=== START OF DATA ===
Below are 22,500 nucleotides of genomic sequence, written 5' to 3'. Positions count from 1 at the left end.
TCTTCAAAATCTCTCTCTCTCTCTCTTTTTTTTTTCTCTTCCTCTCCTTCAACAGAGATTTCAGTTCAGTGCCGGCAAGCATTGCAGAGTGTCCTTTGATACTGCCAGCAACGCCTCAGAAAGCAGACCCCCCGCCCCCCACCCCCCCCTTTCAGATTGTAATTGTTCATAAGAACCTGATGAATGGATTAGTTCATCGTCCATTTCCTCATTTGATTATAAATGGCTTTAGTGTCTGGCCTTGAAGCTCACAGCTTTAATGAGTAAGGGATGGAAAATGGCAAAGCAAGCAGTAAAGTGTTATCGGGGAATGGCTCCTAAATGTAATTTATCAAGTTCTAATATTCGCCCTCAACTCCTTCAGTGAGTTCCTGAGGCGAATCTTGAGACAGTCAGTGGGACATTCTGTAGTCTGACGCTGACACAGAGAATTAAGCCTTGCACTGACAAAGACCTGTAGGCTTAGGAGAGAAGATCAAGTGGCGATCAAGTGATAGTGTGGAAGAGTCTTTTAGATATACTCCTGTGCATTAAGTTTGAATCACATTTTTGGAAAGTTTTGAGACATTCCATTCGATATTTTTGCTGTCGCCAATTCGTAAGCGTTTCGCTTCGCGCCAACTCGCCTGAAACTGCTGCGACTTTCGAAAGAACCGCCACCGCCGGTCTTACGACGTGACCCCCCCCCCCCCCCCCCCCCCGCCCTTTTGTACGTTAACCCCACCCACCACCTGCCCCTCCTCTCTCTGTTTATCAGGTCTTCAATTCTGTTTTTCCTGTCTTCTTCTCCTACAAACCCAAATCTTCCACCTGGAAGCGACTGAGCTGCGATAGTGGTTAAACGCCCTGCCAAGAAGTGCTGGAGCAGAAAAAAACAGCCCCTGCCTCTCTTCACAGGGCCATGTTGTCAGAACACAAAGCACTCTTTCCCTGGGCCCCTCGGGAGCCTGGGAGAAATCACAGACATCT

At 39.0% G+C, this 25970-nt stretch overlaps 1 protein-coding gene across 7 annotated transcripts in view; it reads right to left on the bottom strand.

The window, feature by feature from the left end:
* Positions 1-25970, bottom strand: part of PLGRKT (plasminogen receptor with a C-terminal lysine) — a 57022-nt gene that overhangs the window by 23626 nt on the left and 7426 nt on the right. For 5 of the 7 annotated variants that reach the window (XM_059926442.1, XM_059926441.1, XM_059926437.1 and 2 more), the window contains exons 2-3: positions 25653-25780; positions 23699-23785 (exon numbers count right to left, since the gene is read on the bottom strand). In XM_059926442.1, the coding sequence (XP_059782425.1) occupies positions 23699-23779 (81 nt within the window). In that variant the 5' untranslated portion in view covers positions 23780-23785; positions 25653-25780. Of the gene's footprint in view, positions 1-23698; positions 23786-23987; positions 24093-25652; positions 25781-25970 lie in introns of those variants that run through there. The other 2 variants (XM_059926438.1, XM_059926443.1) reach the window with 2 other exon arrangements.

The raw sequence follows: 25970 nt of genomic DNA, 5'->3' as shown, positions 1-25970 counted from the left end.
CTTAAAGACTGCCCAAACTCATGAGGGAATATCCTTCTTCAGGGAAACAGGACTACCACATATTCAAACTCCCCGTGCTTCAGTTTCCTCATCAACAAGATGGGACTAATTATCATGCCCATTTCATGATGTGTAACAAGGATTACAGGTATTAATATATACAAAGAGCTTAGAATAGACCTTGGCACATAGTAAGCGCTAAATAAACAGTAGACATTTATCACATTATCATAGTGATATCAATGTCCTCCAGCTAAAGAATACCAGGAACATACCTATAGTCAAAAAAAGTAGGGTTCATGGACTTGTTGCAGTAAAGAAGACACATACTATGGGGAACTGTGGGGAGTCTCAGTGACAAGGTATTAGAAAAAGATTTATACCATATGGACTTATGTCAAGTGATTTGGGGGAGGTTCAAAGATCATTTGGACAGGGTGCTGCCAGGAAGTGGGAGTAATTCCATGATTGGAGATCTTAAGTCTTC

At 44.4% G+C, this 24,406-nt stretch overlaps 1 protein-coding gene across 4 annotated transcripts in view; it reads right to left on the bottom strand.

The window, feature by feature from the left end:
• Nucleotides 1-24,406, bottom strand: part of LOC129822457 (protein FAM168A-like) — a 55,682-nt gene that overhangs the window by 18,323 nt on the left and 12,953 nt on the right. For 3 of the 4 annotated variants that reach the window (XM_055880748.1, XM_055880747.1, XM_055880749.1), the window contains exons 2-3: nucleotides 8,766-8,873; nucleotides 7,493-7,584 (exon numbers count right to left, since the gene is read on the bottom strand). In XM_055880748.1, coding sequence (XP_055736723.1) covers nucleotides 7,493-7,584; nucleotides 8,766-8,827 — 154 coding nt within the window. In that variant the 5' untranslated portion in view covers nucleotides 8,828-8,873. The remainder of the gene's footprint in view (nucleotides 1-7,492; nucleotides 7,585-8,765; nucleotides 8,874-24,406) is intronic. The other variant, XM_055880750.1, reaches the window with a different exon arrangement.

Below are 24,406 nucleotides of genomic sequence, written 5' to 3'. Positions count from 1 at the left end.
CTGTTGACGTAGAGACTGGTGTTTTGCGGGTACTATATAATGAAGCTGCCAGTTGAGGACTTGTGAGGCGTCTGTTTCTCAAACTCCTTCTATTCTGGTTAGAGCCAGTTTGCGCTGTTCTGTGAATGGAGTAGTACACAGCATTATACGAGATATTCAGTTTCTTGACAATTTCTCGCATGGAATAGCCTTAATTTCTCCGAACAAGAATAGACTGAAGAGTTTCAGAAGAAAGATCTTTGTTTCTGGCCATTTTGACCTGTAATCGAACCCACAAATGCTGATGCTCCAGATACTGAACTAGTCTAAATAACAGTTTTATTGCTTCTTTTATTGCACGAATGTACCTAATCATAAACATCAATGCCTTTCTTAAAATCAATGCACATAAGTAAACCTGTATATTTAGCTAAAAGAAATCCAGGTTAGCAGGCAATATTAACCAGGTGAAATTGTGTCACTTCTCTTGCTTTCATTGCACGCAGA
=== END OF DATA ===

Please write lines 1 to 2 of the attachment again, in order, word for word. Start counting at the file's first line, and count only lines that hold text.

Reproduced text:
Below are 22,500 nucleotides of genomic sequence, written 5' to 3'. Positions count from 1 at the left end.
TCTTCAAAATCTCTCTCTCTCTCTCTTTTTTTTTTCTCTTCCTCTCCTTCAACAGAGATTTCAGTTCAGTGCCGGCAAGCATTGCAGAGTGTCCTTTGATACTGCCAGCAACGCCTCAGAAAGCAGACCCCCCGCCCCCCACCCCCCCCTTTCAGATTGTAATTGTTCATAAGAACCTGATGAATGGATTAGTTCATCGTCCATTTCCTCATTTGATTATAAATGGCTTTAGTGTCTGGCCTTGAAGCTCACAGCTTTAATGAGTAAGGGATGGAAAATGGCAAAGCAAGCAGTAAAGTGTTATCGGGGAATGGCTCCTAAATGTAATTTATCAAGTTCTAATATTCGCCCTCAACTCCTTCAGTGAGTTCCTGAGGCGAATCTTGAGACAGTCAGTGGGACATTCTGTAGTCTGACGCTGACACAGAGAATTAAGCCTTGCACTGACAAAGACCTGTAGGCTTAGGAGAGAAGATCAAGTGGCGATCAAGTGATAGTGTGGAAGAGTCTTTTAGATATACTCCTGTGCATTAAGTTTGAATCACATTTTTGGAAAGTTTTGAGACATTCCATTCGATATTTTTGCTGTCGCCAATTCGTAAGCGTTTCGCTTCGCGCCAACTCGCCTGAAACTGCTGCGACTTTCGAAAGAACCGCCACCGCCGGTCTTACGACGTGACCCCCCCCCCCCCCCCCCCCCCGCCCTTTTGTACGTTAACCCCACCCACCACCTGCCCCTCCTCTCTCTGTTTATCAGGTCTTCAATTCTGTTTTTCCTGTCTTCTTCTCCTACAAACCCAAATCTTCCACCTGGAAGCGACTGAGCTGCGATAGTGGTTAAACGCCCTGCCAAGAAGTGCTGGAGCAGAAAAAAACAGCCCCTGCCTCTCTTCACAGGGCCATGTTGTCAGAACACAAAGCACTCTTTCCCTGGGCCCCTCGGGAGCCTGGGAGAAATCACAGACATCT